It wasn’t too long ago that we were all gung ho on Customer Satisfaction. But now, it’s been taken one step further. The focus is on Customer Experience or CX.
From conferences to books to Ted Talks – the focus is on the entire experience of your customer from initial contact to the sale. The expectation is complete customer satisfaction – and increased revenue – as the ultimate goal.
Today it is imperative that your organization have multiple channels where customers can interact., learn and purchase from you. Web, phone and in person points of contact are your minimum standard.
Creating, attending or hosting events where your customers are immersed in an experience BEYOND your sales channels can be the next step up.
In 2016 Market Viewpoint celebrated our 20-year anniversary.
Twenty years of creating mystery shopping and customer feedback programs for clients across the United States, Canada and Japan. We’ve learned a tip or two about customer satisfaction.
In those twenty years, the way we do business – and the way YOU do business – has changed tremendously.
Our very first mystery shoppers were recruited through newspaper ads, called on the telephone to be qualified, and then mailed their instructions and report forms through the U.S. Post Office. And then, they faxed their responses back to us!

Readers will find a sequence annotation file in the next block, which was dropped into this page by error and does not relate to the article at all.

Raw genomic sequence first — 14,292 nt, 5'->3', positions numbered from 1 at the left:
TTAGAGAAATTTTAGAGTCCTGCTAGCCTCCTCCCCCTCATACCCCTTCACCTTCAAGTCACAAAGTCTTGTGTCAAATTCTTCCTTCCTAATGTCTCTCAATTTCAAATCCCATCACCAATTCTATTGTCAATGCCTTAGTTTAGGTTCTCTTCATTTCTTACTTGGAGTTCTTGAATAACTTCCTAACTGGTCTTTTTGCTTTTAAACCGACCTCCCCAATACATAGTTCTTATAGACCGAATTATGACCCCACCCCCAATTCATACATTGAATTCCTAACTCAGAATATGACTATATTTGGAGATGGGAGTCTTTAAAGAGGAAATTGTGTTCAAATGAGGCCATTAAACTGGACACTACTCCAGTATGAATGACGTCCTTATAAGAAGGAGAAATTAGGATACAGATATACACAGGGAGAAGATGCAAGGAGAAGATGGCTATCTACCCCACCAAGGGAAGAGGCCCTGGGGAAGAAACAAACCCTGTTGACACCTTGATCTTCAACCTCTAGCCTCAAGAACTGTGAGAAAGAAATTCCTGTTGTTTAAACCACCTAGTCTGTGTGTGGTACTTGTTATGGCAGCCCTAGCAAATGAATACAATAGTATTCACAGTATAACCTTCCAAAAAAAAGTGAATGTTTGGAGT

Yes, the way we all conduct business has changed in twenty years.
A lot of time – and money – is spent within organizations to come up with new products and new ways to improve the customer experience.
Hours spent in brainstorming sessions and team building days where corporate employees talk among themselves eager to come up with the next great idea or way of doing business.
Without real data to help define what your current customer is really looking for, those hours are wasted time and money.
According to the Harvard Business Review, increasing customer retention rates by 5% can increase your profits by 25% to 95%.
Brian works in one of the busiest delivery fulfillment centers on the planet.
When asked how things were going during the holiday peak season, he told us, “Great! I bought a bullhorn. I race down the line saying, go, go, go… numbers people, we’ve got numbers to meet. There are kids and grandmas waiting for their presents. Our center does not disappoint anyone! Go, go, go.”
Brian said that the bull horn added a dimension of amusement, and possibly annoyance, for his employees. Bottom line: they got the job done!
As the Customer Experience Manager, you are asked to be on the front line of readiness for every customer expectation.
You are asked to do whatever it takes to be sure your customer is satisfied on this visit and then will return again and again.
Management trusts you to know the needs, likes and dislikes of every customer. And to deliver services and experiences that appear to be custom made to each individual.
Wow! This isn’t easy!